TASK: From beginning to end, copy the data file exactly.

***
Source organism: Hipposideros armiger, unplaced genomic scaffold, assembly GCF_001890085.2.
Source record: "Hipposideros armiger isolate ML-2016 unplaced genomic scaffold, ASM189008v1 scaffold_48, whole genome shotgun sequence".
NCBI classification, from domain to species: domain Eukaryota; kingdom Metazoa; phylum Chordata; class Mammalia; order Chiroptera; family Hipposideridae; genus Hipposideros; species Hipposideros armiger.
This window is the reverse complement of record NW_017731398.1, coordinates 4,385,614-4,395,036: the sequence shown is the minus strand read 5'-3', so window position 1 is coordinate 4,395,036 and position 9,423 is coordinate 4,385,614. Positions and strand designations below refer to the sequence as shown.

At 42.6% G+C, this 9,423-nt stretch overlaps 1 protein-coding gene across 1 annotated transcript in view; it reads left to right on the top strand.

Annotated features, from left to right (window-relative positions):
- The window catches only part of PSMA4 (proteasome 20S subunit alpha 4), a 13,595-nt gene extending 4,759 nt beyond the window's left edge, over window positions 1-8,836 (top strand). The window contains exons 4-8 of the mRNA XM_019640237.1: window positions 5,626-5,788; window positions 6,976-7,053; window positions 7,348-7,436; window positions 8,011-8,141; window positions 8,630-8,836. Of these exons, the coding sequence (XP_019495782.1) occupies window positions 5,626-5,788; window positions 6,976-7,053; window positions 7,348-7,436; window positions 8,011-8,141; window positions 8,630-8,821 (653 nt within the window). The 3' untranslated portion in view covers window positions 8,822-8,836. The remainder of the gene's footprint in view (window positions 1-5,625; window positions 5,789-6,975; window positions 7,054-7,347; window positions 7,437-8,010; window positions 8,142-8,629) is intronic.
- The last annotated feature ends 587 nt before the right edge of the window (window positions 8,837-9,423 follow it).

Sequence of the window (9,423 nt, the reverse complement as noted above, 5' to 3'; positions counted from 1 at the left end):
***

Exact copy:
Source organism: Hipposideros armiger, unplaced genomic scaffold, assembly GCF_001890085.2.
Source record: "Hipposideros armiger isolate ML-2016 unplaced genomic scaffold, ASM189008v1 scaffold_48, whole genome shotgun sequence".
NCBI classification, from domain to species: domain Eukaryota; kingdom Metazoa; phylum Chordata; class Mammalia; order Chiroptera; family Hipposideridae; genus Hipposideros; species Hipposideros armiger.
This window is the reverse complement of record NW_017731398.1, coordinates 4,385,614-4,395,036: the sequence shown is the minus strand read 5'-3', so window position 1 is coordinate 4,395,036 and position 9,423 is coordinate 4,385,614. Positions and strand designations below refer to the sequence as shown.

At 42.6% G+C, this 9,423-nt stretch overlaps 1 protein-coding gene across 1 annotated transcript in view; it reads left to right on the top strand.

Annotated features, from left to right (window-relative positions):
- The window catches only part of PSMA4 (proteasome 20S subunit alpha 4), a 13,595-nt gene extending 4,759 nt beyond the window's left edge, over window positions 1-8,836 (top strand). The window contains exons 4-8 of the mRNA XM_019640237.1: window positions 5,626-5,788; window positions 6,976-7,053; window positions 7,348-7,436; window positions 8,011-8,141; window positions 8,630-8,836. Of these exons, the coding sequence (XP_019495782.1) occupies window positions 5,626-5,788; window positions 6,976-7,053; window positions 7,348-7,436; window positions 8,011-8,141; window positions 8,630-8,821 (653 nt within the window). The 3' untranslated portion in view covers window positions 8,822-8,836. The remainder of the gene's footprint in view (window positions 1-5,625; window positions 5,789-6,975; window positions 7,054-7,347; window positions 7,437-8,010; window positions 8,142-8,629) is intronic.
- The last annotated feature ends 587 nt before the right edge of the window (window positions 8,837-9,423 follow it).

Sequence of the window (9,423 nt, the reverse complement as noted above, 5' to 3'; positions counted from 1 at the left end):